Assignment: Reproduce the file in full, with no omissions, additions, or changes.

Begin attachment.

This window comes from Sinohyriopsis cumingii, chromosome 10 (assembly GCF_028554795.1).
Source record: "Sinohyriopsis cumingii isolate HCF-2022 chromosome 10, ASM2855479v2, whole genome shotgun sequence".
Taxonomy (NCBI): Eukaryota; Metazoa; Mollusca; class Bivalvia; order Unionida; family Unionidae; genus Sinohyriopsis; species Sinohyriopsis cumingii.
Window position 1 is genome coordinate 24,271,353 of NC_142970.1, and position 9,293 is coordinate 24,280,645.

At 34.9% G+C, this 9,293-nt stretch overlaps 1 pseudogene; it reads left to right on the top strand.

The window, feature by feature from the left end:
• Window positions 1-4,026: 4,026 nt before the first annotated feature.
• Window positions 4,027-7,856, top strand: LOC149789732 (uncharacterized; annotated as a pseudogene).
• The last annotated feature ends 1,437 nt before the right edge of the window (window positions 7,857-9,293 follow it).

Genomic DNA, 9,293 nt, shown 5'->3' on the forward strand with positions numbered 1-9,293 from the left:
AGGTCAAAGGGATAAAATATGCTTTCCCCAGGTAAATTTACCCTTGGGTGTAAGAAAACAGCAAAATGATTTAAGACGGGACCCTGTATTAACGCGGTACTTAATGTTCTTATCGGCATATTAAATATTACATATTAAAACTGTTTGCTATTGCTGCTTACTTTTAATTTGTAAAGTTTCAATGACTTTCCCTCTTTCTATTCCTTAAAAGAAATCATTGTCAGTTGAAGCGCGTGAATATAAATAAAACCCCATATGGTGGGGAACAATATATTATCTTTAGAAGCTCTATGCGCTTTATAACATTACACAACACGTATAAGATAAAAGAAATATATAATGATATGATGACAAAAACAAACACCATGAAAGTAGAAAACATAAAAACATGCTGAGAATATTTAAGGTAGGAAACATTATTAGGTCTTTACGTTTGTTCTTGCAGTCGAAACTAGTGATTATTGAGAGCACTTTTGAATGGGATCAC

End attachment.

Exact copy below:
This window comes from Sinohyriopsis cumingii, chromosome 10 (assembly GCF_028554795.1).
Source record: "Sinohyriopsis cumingii isolate HCF-2022 chromosome 10, ASM2855479v2, whole genome shotgun sequence".
Taxonomy (NCBI): Eukaryota; Metazoa; Mollusca; class Bivalvia; order Unionida; family Unionidae; genus Sinohyriopsis; species Sinohyriopsis cumingii.
Window position 1 is genome coordinate 24,271,353 of NC_142970.1, and position 9,293 is coordinate 24,280,645.

At 34.9% G+C, this 9,293-nt stretch overlaps 1 pseudogene; it reads left to right on the top strand.

The window, feature by feature from the left end:
• Window positions 1-4,026: 4,026 nt before the first annotated feature.
• Window positions 4,027-7,856, top strand: LOC149789732 (uncharacterized; annotated as a pseudogene).
• The last annotated feature ends 1,437 nt before the right edge of the window (window positions 7,857-9,293 follow it).

Genomic DNA, 9,293 nt, shown 5'->3' on the forward strand with positions numbered 1-9,293 from the left:
AGGTCAAAGGGATAAAATATGCTTTCCCCAGGTAAATTTACCCTTGGGTGTAAGAAAACAGCAAAATGATTTAAGACGGGACCCTGTATTAACGCGGTACTTAATGTTCTTATCGGCATATTAAATATTACATATTAAAACTGTTTGCTATTGCTGCTTACTTTTAATTTGTAAAGTTTCAATGACTTTCCCTCTTTCTATTCCTTAAAAGAAATCATTGTCAGTTGAAGCGCGTGAATATAAATAAAACCCCATATGGTGGGGAACAATATATTATCTTTAGAAGCTCTATGCGCTTTATAACATTACACAACACGTATAAGATAAAAGAAATATATAATGATATGATGACAAAAACAAACACCATGAAAGTAGAAAACATAAAAACATGCTGAGAATATTTAAGGTAGGAAACATTATTAGGTCTTTACGTTTGTTCTTGCAGTCGAAACTAGTGATTATTGAGAGCACTTTTGAATGGGATCAC